It's a weird, weird, weird universe we live in. Cosmologists and astronomers know that only 5% of it consists of ordinary matter of the sort found in stars and planets. Another 23% consists of mysterious dark matter that (so far) manifests itself only through its gravity. And a whopping 72% of the universe consists of bizarre, space-stretching dark energy which is speeding up the expansion of the universe. Scientists don't know exactly what dark matter and dark energy are. But now they've pulled off a bit of black magic and used the subtle effects of one to study the other. Dark matter gives structure to the cosmos. Space is filled with a vast “cosmic web” of strands and clumps of dark matter, which have grown from microscopic variations in the original, nearly smooth distribution dark matter after the big bang. Through their gravity, the clumps draw in ordinary matter, so the galaxies form and reside within these clumps. Responding to their own gravity, the clumps and strands also grow denser and more compact. At the same time, dark energy stretches the very fabric of space. So if scientists can study the evolution of the cosmic web, they ought to be able to see the effects of dark energy setting in and slightly slowing the growth and coalescence of the clumps.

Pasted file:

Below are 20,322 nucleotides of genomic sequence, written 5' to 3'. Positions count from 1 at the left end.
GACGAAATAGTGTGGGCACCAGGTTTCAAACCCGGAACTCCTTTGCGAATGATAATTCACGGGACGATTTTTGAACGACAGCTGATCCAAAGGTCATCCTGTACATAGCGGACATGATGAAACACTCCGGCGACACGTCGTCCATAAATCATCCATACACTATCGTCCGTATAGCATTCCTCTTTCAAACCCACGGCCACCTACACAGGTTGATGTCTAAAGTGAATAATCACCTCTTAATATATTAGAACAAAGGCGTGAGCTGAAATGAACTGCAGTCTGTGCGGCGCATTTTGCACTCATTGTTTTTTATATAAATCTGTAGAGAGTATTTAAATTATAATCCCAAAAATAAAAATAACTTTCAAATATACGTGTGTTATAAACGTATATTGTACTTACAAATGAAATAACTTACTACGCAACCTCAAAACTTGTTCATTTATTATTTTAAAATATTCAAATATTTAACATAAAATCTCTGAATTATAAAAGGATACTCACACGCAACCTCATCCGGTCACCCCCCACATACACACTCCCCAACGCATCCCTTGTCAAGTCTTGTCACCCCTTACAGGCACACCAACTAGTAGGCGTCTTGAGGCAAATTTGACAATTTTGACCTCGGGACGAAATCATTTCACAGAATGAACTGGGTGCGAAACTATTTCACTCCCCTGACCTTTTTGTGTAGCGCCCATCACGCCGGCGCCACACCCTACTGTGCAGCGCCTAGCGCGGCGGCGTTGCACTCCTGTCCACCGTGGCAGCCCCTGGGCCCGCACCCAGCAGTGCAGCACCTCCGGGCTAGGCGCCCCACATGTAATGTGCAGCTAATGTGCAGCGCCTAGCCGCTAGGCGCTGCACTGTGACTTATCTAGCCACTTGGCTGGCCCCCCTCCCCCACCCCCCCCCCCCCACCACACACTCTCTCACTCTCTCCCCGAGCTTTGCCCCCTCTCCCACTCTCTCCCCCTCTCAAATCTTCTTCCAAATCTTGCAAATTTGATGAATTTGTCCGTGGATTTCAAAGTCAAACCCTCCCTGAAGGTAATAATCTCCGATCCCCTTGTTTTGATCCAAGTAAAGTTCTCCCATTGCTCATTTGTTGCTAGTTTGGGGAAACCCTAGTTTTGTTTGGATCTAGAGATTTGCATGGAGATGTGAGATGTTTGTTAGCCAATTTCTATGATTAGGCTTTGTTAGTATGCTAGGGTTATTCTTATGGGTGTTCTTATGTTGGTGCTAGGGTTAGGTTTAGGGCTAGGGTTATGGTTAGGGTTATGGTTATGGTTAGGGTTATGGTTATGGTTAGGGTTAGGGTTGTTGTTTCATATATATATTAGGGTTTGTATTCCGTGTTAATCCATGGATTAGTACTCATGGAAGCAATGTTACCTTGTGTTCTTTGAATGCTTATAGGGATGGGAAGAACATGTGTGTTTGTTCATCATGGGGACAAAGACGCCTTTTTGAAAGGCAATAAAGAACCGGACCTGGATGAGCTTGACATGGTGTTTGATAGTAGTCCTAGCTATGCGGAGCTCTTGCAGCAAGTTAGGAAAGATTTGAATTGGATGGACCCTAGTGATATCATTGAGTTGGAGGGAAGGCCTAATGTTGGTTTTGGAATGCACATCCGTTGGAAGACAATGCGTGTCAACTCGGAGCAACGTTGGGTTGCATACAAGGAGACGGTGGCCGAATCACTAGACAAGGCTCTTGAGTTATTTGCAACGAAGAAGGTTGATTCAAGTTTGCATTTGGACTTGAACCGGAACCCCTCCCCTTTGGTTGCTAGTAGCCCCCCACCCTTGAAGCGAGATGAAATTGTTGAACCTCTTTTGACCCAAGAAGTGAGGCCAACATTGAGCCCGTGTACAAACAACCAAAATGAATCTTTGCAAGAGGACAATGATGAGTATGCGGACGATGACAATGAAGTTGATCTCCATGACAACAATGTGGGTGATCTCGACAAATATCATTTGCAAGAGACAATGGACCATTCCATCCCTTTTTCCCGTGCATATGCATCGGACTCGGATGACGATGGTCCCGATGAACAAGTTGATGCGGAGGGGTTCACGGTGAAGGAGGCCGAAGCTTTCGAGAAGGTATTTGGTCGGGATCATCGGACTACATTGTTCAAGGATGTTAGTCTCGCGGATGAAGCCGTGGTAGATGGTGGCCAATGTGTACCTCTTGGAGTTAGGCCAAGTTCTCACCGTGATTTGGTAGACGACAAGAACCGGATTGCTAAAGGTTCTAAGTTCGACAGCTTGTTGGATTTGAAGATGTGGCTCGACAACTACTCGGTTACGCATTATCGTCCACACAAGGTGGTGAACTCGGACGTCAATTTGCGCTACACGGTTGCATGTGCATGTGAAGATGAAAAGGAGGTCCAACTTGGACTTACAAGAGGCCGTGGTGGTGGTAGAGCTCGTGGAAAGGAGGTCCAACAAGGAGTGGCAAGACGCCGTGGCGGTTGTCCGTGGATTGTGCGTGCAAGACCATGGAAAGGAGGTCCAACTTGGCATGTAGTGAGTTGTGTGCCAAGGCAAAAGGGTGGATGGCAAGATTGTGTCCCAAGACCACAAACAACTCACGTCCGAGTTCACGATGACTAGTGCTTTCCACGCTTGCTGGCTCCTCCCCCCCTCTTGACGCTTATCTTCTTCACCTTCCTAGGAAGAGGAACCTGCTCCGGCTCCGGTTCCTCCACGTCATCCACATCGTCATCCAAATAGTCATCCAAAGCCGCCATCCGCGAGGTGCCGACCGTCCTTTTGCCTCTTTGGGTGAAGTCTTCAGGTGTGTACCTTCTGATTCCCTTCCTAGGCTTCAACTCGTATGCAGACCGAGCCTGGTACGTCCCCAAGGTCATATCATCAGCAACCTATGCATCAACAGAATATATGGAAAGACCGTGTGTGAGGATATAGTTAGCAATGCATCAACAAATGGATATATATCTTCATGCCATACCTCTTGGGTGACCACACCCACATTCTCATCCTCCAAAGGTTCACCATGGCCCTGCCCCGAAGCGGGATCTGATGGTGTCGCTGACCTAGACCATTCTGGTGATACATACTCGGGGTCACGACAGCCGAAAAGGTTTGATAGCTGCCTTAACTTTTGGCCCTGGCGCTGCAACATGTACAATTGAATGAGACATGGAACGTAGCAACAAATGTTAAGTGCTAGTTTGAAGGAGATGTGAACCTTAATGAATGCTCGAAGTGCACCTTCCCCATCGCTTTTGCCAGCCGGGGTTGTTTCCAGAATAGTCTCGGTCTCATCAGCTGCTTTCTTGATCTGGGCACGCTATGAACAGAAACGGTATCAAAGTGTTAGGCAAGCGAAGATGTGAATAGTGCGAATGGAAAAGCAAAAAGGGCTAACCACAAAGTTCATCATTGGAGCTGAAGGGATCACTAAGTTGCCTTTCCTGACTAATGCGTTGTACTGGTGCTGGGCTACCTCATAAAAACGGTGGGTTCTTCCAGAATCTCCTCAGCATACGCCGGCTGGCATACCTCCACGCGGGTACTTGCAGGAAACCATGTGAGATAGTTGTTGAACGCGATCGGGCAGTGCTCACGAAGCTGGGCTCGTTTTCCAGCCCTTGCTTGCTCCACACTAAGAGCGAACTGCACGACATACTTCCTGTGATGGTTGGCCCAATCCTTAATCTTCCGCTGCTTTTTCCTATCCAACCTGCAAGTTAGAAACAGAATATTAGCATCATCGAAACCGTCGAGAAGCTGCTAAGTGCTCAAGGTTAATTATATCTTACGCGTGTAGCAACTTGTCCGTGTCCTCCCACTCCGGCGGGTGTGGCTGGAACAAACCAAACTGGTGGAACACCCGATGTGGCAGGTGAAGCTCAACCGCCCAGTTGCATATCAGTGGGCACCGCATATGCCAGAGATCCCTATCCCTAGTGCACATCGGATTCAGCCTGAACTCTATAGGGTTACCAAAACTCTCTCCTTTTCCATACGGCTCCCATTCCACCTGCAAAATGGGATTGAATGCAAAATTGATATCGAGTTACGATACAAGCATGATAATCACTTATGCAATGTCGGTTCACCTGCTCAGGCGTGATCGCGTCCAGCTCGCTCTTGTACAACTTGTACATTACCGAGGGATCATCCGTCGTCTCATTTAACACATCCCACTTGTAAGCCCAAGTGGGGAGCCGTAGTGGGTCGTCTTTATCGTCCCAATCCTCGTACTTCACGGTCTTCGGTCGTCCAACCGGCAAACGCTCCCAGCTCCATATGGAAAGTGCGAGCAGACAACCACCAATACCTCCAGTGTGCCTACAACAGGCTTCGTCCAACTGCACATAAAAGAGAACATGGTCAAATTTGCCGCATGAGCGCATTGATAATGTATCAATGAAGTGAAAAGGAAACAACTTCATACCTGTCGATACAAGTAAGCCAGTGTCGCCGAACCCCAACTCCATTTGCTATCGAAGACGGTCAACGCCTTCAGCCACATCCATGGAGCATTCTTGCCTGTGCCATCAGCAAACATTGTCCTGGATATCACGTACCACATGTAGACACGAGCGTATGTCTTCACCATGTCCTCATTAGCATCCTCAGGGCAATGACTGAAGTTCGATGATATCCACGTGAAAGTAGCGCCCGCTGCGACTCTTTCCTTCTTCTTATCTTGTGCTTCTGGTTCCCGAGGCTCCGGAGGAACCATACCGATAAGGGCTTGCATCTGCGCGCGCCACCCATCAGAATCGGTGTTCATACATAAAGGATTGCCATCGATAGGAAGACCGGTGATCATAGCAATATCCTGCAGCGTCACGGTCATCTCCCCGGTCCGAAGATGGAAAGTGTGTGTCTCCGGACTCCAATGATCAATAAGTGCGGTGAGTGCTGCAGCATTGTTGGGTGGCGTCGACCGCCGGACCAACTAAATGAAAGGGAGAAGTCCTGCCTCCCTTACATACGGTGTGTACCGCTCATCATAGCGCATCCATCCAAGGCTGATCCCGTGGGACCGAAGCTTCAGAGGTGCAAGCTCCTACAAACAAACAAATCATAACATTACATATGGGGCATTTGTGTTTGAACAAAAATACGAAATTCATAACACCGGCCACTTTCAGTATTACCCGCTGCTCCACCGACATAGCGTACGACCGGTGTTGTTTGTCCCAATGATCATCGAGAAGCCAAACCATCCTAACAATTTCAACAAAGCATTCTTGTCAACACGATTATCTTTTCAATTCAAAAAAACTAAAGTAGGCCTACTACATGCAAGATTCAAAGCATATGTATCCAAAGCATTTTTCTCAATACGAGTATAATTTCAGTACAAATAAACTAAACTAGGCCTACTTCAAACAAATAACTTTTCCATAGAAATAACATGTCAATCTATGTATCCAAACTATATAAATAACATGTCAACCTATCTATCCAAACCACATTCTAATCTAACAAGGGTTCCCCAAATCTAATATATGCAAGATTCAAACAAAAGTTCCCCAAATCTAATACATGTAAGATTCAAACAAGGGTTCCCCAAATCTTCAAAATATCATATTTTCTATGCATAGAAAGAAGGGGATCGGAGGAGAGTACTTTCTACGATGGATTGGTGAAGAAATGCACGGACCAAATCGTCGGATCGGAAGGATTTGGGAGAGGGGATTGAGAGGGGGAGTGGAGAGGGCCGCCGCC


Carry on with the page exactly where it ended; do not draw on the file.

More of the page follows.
And that's what astrophysicist Tim Schrabback of the Leiden Observatory in the Netherlands, and colleagues have done.